This disappearance or the “enigma” – as Dessouki described it – was the point of departure for him to build a fictional archive for Naoum that focuses on the period after he left Egypt. My eyes started moving between the image of the tower and the other sketches and texts. The image of the tower acts as a key to the work. My eyes moved between it and other sketches and texts and then were caught by another building. As part of his artistic research, Dessouki began to imagine a project called ‘A Monument to the Truth’, which Naoum might have worked on after his departure. Dessouki himself developed the drawings for this imaginary project that never existed. The way that Dessouki meanders between known architectural features and his imagination he successfully creates a kind of familiarity that haunted me and provoked further interest.
Part of it is a mystery which is in line with Dessouki’s use of video and performance as mediums. The elements and esthetics that exaggerate the secrecy implications such as the way the artist and the other participants move in the direction of going down towards the basement to transport things. The intention of not showing their personal features in the video and the use of blue suits and gadgets to dramatically convey something fragile and precious seems a bit humorous but still mysterious. And the process of transferring items from the bag to be placed in the vitrine sparks my curiosity. The two modes of video and performance serve as temporal modes of movement and sequence within the artwork.
For me, Dessouki’s project was confusing yet opened doors to questions about archives, their value, and their existence as effective tools that can form, play, investigate and direct. It also exposed a ‘blind spot’ in me, which made me want to visit the Cairo Tower while carrying within me Dessouki’s fictional archive on Naoum. This time I decided to go looking for Naoum, but with different memories and questions.
I made the decision to visit the tower in the middle of the week. This time, I went to search for Naoum, for his traces in this place, and for his official circulating archive as well. The tower appears clearly when you approach the city center, a cylindrical building with geometric lines that intersect with each other, and its top ends in a conical shape which hosts two floors: one is a restaurant, and the other floor is for sightseeing. From the tower, you can see landmarks of Cairo, such as the Nile River, the Pyramids, the Citadel, some famous bridges in the city center, and some historical and well-known buildings.
At the entrance to the tower, I found on the left a frame with a picture of Naoum and some information written on it, but I was too confused to get close enough to read it. I felt that no one else was looking for him there. Perhaps I even felt frightened by Dessouki’s talk about the mystery of his disappearance. I went up to the tower and completed my visit. After coming down, I found another sign bearing information about the Cairo Tower, including that it was built by Naoum Chebib, who, the sign explained, designed several famous buildings and facilities in Egypt and beyond. It also included information on how the tower was constructed. I waited until the main entrance was empty of visitors and asked one of the employees, “Do you know who built this tower?” She replied, “Naoum Chebib” and pointed to the sign with information about him.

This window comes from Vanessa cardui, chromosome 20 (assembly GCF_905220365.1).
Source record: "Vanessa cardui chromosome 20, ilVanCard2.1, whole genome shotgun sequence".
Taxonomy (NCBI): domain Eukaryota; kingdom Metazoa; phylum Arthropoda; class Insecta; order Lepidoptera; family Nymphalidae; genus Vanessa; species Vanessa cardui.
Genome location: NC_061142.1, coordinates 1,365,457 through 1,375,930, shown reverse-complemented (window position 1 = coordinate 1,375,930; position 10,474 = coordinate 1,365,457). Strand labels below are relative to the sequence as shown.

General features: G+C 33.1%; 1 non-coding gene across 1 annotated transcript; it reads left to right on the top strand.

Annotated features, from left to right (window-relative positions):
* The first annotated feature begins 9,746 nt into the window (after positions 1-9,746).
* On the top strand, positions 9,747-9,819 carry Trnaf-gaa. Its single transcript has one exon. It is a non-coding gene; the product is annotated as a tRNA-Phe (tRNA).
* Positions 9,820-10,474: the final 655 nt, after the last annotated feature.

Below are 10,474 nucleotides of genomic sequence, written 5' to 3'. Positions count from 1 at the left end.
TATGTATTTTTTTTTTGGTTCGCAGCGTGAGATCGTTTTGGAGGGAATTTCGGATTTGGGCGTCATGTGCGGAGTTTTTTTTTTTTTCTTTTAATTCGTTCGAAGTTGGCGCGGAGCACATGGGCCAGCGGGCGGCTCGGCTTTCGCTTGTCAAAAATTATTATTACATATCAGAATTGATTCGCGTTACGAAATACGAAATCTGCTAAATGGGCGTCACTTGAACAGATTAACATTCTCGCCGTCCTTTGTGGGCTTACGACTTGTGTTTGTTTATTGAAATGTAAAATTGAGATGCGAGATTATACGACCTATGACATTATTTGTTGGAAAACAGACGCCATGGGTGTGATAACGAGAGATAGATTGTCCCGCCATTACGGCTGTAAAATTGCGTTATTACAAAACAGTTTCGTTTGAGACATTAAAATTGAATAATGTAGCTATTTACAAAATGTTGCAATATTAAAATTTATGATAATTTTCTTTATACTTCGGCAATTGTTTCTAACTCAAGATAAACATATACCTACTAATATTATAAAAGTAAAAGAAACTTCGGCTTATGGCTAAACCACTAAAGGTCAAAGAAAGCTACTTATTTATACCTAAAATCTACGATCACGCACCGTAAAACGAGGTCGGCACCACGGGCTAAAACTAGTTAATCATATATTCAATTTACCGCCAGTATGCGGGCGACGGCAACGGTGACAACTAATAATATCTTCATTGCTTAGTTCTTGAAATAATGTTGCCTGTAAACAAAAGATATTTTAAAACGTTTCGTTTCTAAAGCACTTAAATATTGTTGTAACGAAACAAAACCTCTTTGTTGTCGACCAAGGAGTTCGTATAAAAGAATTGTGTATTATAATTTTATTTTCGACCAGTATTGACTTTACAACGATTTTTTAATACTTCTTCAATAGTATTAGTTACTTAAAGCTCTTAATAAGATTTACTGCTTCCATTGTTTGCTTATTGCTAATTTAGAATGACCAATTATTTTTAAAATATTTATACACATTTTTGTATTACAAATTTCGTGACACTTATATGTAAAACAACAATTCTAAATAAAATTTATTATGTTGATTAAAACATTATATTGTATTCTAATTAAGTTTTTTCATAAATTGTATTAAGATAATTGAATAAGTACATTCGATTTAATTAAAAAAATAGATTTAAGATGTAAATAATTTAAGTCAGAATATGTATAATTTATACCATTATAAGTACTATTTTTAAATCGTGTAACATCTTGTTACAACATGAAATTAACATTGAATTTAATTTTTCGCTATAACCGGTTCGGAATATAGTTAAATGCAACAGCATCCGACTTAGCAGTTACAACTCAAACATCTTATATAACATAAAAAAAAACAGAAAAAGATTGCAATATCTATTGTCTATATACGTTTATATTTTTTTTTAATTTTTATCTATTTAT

I headed to the panel with the same feeling of confusion inside me, a feeling that is informed by an accumulation of complex political and historical circumstances concerning the idea of questioning. The panel contained information about his date of birth and death, educational certificates, and the date of his immigration to Canada, nothing else. I completed my mission and left while retrieving Dessouki’s work of pictures, drawings, and video in my mind all the way back home. ‘Naoum’s Cache’ echoed with void that I experienced.
While looking into the ‘Naoum’s Cache’ project, I did not expect to find myself confused between a lost archive and a fictional one that Dessouki made. I don’t think that many artworks can play this role of fusion between the viewer and the work. I found myself involved, so to speak, in research and questioning.
In the absence of Naoum’s archive, Dessouki found an opportunity and a wide space for imagination. He was no longer interested in researching Chebib’s reason for leaving but rather became interested in the period after his departure and how he could imagine this period of his life and work. But I was led to solve the mystery of his departure or find out the reason for his sudden disappearance.
The ‘Monument to the Truth’ came to be a fictional work inside a fictive archive, based on Dessouki’s analysis of Naoum’s previous projects. Then his role as an artist seemed to be a “detective role” – as he described it – and the work became as if it was revealing a secret or telling a narrative that was not within reach before. Perhaps I can say that the work filled a gap in history, or, in a more accurate sense, a gap in the archives that puzzled me, and inspired furthering action. For me, the intersection between archives, history, institutions, and fiction created questions about accessibility and how it dictates the known and unknown, which led to revisiting what’s reality, and what shapes it.